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December 20 2005: Yellow Doze of Texas

They say everything is bigger in Texas. Texas definitely has a thing about bigness, and when you go there, that size-ism is on display everywhere. The last time I visited Texas I discovered just how different the scale is there. A typical sight: an American flag flies over a car dealership, just like they do in states everywhere. Then you realize this one is larger than the street I live on in Massachusetts. That and people cannot give directions there, because the scale is so skewed. More than once I was told something was a quarter or half a mile away, only to discover it was actually more like two miles away–an important fact when you’re trying to walk somewhere in 100 degree heat.

The latest symptom has to be a gift that Houston Astros owner Drayton McLane has bestowed on star pitcher Roy Oswalt. A typical gift for a baseball player who achieves something amazing is a sports car. The MVP of the World Series was traditionally given one in the 1960s. And of course the winners of the World Series get diamond-studded rings, expensive to be sure.

But Oswalt did something exceptional enough to qualify for an unusual gift. Consider this. At midseason, the Astros were out of it. No one thought they had much of a chance to get far, and certainly they weren’t going to repeat the previous year’s performance, which saw them battle the St. Louis Cardinals for the pennant, only to lose in a deciding game seven of the NLCS. The Astros had trouble scoring runs all year, and despite great pitching from Roger Clemens, Andy Pettitte and Oswalt, they were going nowhere fast.

But then, they went on a run, while the rest of the division fell away. An NLCS rematch with the Cardinals soon followed. And this time the Astros were not going to let the chance to go to the World Series get away. Or were they? They lost game 5 to the Cards in heartbreaking fashion (Albert Pujols ninth inning home run) and it looked like St. Louis was picking up momentum.

On the day of game 6, Oswalt was slated to pitch, and he sat in the clubhouse alone. Astros owner McLane approached him, wanting to give the kid some extra incentive. McLane remembered a conversation the two men had back in 2001, when Oswalt first hit the major leagues. McLane is a paternal sort who likes to talk with his boys about their “goals.” Most young fellas just making it to the majors talk about wanting to buy a house or a car. Not Oswalt. He wanted a bulldozer.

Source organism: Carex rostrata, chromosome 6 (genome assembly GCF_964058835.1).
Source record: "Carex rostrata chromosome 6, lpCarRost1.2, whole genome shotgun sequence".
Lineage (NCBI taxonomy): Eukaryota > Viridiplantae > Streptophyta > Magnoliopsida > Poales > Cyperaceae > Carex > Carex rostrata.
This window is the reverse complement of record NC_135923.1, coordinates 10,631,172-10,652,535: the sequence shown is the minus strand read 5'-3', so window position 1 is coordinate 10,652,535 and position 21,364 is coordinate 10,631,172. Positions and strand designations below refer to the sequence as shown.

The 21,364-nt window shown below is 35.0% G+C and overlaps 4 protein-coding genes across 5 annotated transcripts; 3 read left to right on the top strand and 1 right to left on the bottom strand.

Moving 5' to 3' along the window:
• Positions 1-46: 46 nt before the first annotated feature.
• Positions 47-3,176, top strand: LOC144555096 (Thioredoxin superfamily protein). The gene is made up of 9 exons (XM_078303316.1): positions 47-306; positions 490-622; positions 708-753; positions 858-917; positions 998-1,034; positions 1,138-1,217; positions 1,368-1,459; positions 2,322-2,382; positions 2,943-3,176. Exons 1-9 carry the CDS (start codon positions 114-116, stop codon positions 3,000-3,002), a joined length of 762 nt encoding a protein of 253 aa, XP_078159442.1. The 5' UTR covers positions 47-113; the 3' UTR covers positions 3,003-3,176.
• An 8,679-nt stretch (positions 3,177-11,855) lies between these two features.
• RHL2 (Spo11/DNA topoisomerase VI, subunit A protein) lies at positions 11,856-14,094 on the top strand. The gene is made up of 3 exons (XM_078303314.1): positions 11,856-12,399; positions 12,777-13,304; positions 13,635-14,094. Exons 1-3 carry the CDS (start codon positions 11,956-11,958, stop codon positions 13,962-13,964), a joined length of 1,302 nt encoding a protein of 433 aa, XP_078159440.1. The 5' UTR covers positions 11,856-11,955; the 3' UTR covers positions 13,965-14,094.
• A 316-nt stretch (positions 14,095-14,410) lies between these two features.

The uniqueness of the desire stuck with McLane, who told his pitcher that day: “You win this game tonight, and I’ll buy you a Caterpillar D6.”

Well, Oswalt did just that, pitching a gem and propelling the Astros into the World Series for the first time in 43 years. And today, McLane made good on his promise, presenting the right-hander with a yellow mechanical monstrosity worth $230,000. (The gift is so expensive, it had to be written into Oswalt’s contract to comply with major league baseball rules.) Yes, you heard right, the bright yellow Hummer presented to Roger Clemens by a Houston radio station as a bribe to get him to pitch for the Astros (which he did) is no longer the biggest yellow vehicle given to a star pitcher.

Now, baseball does a lot to foster its image as a folksy, country-home sport, but this isn’t a Bud-Selig-created promo opportunity. This guy really, really wanted a bulldozer. Oswalt owns a 40-acre farm in Weir, Mississippi and a 1000-acre ranch with his brother, according to reports, so he plans to put the bulldozer to work right away, building roads and man-made lakes. And when he’s not using it, he plans to rent it to neighbors for extra money.

I suppose if you wanted proof that not every big-money player (Oswalt made close to $6 million last year) spends the offseason chasing super models and hobnobbing with the Beautiful People, this is it right here.

Not that there wasn’t a little promotion involved on McLane’s part, too. The big machine was unveiled in a ceremony in the parking lot of Minute Maid Park (formerly Enron Field, remember Enron?) and McLane also went to the always reliable well of good will baseball has with charities for kids, by also giving 44 toy bulldozers to the Star of Hope mission. (Together now: awwww.) You know, there’s simply nothing bad to say about this uplifting Christmastime story. I can’t even come up with a good way to knock George Bush in this one.

Enjoy the ‘dozer, Roy, and the big-hearted ways of Texas.

(Did you enjoy reading this blog entry? Please consider buying me a hot dog.)

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